The conference is in Trento, and the deadline for papers is 30 April. For more, go here.

 

(Wealthy, irritating and stunningly unreflective) Mothers

Filed under: maternity — Jender @ 12:25 pm

The first episode of the BBC series Women was well worth watching– because it interviewed a fascinating and engaging collection of important 2nd Wave feminists. (Though it’s been rightly criticised for neglecting black and minority ethnic women). Mothers was clearly designed to be a demonstration of how little has changed in the domestic division of labour. But for such a demonstration to be effective, one really needs a sample with some claim to representativeness. Instead, we got palatial house after palatial house, posh accent after posh accent– all climaxing, to my mind, with the couple who declared that their last row was over “lighting the AGA”. (It’s hard to explain the cultural significance of an AGA to non-UK people. But a British Martha Stewart would love one, and few of her fans would be able to afford one.) Moreover, they were all truly stunningly unreflective– to the point where one looks at the unjust division of labour and eventually thinks “well, you kind of deserve it for being so unreflective about your life. I mean, it’s not like you lack the resources to improve things.” (The worst division of labour, by the way, was in the one family where the mother was the breadwinner. She, unlike the male breadwinners, was totally unappreciative of the work her partner put in. Just shows that anyone can devalue traditional women’s work.) If you watch it, you’ll find yourself wondering where they found these people, and why they chose them. But only for a minute, because then you’ll realise they’re nearly all from the London media world the film-makers clearly move in. Plus a surgeon they must have met a party, and a random academic couple from Lancaster. (Their presence actually was a a bit mysterious. They were also much more reflective. Unfortunately most of their reflections concerned why they chose one form of detergent rather than another.)

Thanks, Mr Jender, for insisting that I “eviscerate this”. If I haven’t done it well enough, do feel free to contribute in comments.

 

Consciousness-Raising at Newsweek

Filed under: bias,epistemology — Jender @ 10:33 am

There’s a really awesome article calling out sexism in the workplace, and especially at Newsweek. And it’s in Newsweek– which impressively went ahead and published it. There SO much that’s excellent in it. But one thing I found particularly interesting was the epistemic situation that the authors found themselves in regarding sexism.

In countless small ways, each of us has felt frustrated over the years, as if something was amiss. But as products of a system in which we learned that the fight for equality had been won, we didn’t identify those feelings as gender-related. It seemed like a cop-out, a weakness, to suggest that the problem was anybody’s fault but our own…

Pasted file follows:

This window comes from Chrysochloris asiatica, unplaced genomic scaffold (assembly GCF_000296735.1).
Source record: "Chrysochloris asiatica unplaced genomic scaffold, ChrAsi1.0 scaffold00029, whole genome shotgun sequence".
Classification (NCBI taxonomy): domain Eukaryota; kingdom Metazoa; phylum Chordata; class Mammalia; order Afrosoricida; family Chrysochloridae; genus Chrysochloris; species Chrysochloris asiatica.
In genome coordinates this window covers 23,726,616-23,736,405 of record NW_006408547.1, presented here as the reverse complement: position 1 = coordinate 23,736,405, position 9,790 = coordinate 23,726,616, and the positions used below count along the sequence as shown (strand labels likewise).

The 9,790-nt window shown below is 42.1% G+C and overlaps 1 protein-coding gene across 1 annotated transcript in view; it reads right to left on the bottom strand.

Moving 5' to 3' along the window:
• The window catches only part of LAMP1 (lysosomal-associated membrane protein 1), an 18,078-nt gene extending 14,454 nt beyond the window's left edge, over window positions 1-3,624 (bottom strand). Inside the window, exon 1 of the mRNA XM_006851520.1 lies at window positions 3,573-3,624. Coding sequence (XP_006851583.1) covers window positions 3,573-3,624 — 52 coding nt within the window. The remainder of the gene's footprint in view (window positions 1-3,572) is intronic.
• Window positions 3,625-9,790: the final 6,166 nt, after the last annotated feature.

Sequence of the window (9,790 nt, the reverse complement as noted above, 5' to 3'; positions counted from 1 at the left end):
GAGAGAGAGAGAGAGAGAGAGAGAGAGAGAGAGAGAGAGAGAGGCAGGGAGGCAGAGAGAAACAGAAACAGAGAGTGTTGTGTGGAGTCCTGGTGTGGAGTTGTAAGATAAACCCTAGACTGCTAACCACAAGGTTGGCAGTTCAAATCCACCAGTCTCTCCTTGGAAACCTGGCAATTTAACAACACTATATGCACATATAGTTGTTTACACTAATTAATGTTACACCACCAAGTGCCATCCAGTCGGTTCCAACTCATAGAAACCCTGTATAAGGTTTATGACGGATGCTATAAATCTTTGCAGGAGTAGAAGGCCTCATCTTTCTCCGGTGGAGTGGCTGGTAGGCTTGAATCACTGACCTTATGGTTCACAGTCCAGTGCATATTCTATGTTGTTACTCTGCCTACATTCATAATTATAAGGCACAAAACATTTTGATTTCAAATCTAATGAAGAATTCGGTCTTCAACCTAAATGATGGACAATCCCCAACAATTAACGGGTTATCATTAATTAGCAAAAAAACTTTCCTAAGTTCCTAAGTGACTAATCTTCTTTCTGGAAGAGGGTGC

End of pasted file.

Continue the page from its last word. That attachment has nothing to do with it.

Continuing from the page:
In countless small ways, each of us has felt frustrated over the years, as if something was amiss. But as products of a system in which we learned that the fight for equality had been won, we didn’t identify those feelings as gender-related. It seemed like a cop-out, a weakness, to suggest that the problem was anybody’s fault but our own…
Somewhere along the road to equality, young women like us lost their voices. So when we marched into the workforce and the fog of subtle gender discrimination, it was baffling and alien. Without a movement behind us, we had neither the language to describe it nor the confidence to call it what it was.

One thing that really hits me is how much this all sounds like the consciousness-raising groups that finally named and began to fight sexual harassment, as discussed in (among other places) Fricker’s Epistemic Injustice. Women who each thought they were dealing with individual problems start talking to each other, seeing commonalities, and finding they need a new vocabulary to talk about them. (The lack of such a vocabulary is what Fricker calls ‘hermeneutical injustice’.)

 

A Ticket For Rush

Filed under: politics — Jender @ 9:20 am

Rush Limbaugh has famously said that if health care reform passes he’ll move to Costa Rica. And now there’s a way for you to help that dream come true, thanks to the good folks at A Ticket For Rush. Here’s their plan:

1. We’re accepting 1 dollar PayPal donations to buy Rush a one-way ticket to Costa Rica. We are currently accepting donations.

2. At the end of the donation period*, we will attempt to personally contact Rush, and offer to buy him a first-class plane ticket from Palm Beach International Airport to San Jose International Airport, Costa Rica.

3. If Rush does get cold feet**, and refuses to move to Costa Rica, we will instead donate all of the money to the Planned Parenthood Action Center.

4. Additionally, if we make more money than the cost of a ticket, or if we don’t make enough money for a ticket, everything will still go to Planned Parenthood.